BPOS features a number of different online components, including Microsoft Exchange (for email and calendaring), SharePoint (for file sharing), Office Live Meeting (for virtual meetings), and Office Communications Online (for messaging).
Thus far, over a million users have tried BPOS and "a lot" of them have been SMBs, Steen said.
Eventually, "there will be a cloud component to every product we offer," Steen said.
Not everyone agrees that SMBs are best served from the cloud, however.
"The concept that everything will move to the cloud is a bit naive. Particularly with small businesses, we'll still see the need for on-site data storage and processing for the foreseeable future," said Caleb Barlow, who is IBM's SMB director, in an interview about IBM's recently enhanced appliance-based SMB package, called Lotus Foundations.
Barlow noted factors such as bandwidth limitations that can hamper performance of any sort of cloud offering.
With Lotus Foundations, a small business or branch office can run a server, or appliance, with all the software needed for office duties. It includes software for email, calendaring, contacts, file storage and backup, as well as the Lotus Symphony business productivity suite. The latest version adds a copy of the DB2 database.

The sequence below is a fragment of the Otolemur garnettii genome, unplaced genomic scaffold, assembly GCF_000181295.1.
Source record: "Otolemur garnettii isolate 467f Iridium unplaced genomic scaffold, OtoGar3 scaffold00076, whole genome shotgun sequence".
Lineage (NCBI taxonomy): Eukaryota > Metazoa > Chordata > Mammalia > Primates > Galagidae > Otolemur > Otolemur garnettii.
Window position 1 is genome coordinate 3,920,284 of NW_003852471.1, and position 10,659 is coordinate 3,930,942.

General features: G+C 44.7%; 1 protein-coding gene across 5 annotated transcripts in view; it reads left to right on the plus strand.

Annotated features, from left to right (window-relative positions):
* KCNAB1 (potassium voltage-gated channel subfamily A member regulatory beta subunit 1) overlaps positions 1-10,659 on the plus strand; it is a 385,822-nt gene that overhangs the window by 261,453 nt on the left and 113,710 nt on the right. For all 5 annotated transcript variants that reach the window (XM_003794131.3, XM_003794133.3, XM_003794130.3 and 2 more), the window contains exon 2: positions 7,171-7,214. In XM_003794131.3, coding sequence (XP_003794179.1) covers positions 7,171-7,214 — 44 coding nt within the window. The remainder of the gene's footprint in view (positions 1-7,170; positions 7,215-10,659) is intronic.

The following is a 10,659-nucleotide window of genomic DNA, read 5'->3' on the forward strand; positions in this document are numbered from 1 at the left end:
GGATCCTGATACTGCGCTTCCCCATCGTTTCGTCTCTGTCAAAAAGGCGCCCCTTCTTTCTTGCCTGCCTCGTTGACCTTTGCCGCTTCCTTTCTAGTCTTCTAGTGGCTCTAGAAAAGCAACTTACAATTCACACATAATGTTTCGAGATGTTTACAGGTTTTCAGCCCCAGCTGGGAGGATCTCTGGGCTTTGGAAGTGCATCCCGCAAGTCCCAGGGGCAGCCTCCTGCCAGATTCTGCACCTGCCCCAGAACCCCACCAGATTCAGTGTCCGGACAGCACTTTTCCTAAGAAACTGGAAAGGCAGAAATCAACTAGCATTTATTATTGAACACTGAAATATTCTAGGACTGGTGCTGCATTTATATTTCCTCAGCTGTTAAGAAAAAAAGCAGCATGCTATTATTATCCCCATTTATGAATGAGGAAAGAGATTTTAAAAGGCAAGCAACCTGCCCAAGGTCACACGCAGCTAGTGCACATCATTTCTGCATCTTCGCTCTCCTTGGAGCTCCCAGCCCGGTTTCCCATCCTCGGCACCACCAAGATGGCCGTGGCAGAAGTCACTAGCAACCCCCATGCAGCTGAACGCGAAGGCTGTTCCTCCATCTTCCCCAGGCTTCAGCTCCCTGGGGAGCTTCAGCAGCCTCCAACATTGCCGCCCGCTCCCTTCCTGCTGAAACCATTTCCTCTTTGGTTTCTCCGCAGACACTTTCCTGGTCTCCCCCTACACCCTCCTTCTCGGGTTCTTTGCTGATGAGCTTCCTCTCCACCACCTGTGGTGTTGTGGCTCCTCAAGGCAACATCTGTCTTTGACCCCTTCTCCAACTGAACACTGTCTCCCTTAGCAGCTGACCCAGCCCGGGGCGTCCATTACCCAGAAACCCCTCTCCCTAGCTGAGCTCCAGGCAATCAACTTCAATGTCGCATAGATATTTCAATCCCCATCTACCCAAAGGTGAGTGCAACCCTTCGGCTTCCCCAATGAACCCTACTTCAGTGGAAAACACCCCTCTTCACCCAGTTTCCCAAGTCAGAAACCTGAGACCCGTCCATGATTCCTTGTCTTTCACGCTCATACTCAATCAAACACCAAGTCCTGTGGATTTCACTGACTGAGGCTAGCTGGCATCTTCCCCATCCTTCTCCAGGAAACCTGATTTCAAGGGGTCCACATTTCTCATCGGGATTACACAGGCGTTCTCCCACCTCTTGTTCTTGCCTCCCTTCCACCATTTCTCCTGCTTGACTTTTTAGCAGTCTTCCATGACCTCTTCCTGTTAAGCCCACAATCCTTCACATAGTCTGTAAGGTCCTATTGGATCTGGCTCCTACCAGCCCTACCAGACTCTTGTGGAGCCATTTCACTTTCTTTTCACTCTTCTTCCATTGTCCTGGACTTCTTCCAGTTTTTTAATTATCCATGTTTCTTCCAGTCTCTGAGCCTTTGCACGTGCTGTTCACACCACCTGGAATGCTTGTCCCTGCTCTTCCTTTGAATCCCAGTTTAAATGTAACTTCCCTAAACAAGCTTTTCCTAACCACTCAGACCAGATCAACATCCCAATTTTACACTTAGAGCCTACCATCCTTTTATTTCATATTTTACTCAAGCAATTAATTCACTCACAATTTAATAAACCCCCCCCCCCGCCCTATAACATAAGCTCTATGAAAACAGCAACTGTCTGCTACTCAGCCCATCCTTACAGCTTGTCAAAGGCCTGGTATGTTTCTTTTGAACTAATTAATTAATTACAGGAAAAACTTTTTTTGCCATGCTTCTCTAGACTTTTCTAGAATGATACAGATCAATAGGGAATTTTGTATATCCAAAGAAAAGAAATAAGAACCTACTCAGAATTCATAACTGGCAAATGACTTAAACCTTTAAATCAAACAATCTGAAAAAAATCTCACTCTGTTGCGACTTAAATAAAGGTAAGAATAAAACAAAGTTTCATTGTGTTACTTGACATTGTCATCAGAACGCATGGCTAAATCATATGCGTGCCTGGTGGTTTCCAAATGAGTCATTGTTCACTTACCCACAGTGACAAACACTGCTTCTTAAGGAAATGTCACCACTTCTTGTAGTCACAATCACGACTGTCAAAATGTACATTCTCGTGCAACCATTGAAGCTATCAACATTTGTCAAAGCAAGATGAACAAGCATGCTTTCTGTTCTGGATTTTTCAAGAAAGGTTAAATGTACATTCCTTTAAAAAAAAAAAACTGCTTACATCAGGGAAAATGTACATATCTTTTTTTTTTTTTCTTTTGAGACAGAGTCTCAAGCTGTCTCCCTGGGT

The appliance model solves many of the same problems that cloud computing does, noted Laurie McCabe, who is a principal of the IT analyst firm the SMB Group.
For instance, new programs can be easily added and updates can be automatically downloaded. A reseller or contractor can maintain the appliance and fix problems remotely as they arise.
It should be worth noting that IBM, like Microsoft, also offers many office collaboration services as a cloud service as well, through LotusLive. Likewise, Microsoft continues to offer the Windows Small Business Server (SBS) package for midsized businesses that want in-house equipment.
Whether the small business should use the appliance model or the cloud depends in large degree on the specific business requirements, said Brad Shimmin, who is a principal analyst covering collaboration technologies for IT research firm Current Analysis. A business with a lot of regulatory requirements, especially those around security, may not find all of them met online.
Another approach may be the hybrid model -- to run services both in house and online, Shimmin said. A university, for instance, may want to offer students the online e-mail and calendaring, but keep faculty and staff on an in-house service, for better security.
Both Microsoft's and IBM's new approaches, however, are good news for SMBs. "Both companies are realizing that one size doesn't fit all," McCabe said.
As a result, both companies are offer pricing models that weren't available in years past, based on more nuanced usage models that should help keep costs down. "The licensing is becoming as flexible as the deployment model," Shimmin said.